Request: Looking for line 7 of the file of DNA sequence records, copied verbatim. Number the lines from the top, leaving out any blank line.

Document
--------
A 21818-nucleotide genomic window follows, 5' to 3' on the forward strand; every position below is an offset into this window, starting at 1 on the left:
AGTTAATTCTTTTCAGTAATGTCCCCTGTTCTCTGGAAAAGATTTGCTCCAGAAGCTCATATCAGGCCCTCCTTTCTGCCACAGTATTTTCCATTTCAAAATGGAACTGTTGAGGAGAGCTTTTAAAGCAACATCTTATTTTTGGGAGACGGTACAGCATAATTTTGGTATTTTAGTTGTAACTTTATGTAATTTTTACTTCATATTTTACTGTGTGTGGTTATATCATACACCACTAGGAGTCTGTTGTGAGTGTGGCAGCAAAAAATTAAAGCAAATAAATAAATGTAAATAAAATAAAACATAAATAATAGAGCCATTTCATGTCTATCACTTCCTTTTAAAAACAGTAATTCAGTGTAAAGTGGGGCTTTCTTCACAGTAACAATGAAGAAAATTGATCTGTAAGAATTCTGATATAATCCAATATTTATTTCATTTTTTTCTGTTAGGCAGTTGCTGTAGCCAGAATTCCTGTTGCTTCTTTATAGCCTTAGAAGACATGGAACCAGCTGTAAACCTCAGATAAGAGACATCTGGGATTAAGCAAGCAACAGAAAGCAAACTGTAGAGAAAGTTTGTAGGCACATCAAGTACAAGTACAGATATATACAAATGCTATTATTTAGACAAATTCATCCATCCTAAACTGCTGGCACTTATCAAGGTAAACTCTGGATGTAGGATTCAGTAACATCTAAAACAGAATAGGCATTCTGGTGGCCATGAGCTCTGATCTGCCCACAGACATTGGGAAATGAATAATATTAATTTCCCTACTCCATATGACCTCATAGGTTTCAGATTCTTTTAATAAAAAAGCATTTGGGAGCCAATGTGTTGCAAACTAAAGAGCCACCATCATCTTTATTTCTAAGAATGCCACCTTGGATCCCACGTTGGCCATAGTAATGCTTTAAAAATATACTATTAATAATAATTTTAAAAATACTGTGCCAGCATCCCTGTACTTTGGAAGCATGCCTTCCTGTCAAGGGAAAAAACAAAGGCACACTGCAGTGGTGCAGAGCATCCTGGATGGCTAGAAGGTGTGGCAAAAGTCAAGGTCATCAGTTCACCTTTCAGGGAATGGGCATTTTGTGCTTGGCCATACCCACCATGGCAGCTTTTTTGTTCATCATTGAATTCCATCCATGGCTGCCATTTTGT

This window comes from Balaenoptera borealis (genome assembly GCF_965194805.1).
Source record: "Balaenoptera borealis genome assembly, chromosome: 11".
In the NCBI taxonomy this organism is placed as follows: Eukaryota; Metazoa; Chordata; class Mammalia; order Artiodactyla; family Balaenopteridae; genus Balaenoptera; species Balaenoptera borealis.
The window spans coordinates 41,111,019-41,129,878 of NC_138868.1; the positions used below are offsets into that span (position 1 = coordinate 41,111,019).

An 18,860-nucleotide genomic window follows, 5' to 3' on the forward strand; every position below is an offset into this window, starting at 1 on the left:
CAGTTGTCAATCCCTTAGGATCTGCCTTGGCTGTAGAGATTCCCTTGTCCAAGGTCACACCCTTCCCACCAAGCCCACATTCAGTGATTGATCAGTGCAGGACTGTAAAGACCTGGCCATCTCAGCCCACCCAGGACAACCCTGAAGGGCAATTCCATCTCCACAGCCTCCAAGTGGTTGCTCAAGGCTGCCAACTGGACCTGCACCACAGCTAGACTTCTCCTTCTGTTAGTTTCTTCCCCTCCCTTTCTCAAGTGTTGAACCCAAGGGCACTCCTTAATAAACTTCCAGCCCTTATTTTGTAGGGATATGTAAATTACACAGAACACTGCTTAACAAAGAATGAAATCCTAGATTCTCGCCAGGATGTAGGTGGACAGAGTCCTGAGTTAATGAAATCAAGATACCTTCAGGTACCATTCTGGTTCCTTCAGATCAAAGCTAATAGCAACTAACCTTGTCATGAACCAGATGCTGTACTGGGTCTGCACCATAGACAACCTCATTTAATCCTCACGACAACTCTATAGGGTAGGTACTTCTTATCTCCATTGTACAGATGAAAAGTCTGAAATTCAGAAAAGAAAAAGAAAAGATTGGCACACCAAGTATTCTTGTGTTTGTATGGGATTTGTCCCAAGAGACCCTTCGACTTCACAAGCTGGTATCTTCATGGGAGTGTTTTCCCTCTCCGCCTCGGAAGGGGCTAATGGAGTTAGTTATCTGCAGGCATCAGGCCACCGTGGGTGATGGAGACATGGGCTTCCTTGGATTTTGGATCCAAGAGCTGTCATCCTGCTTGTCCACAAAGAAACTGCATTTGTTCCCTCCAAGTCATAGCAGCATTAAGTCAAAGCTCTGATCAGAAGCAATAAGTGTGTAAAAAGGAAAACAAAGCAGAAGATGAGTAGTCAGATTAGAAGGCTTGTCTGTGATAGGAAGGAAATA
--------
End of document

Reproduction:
An 18,860-nucleotide genomic window follows, 5' to 3' on the forward strand; every position below is an offset into this window, starting at 1 on the left: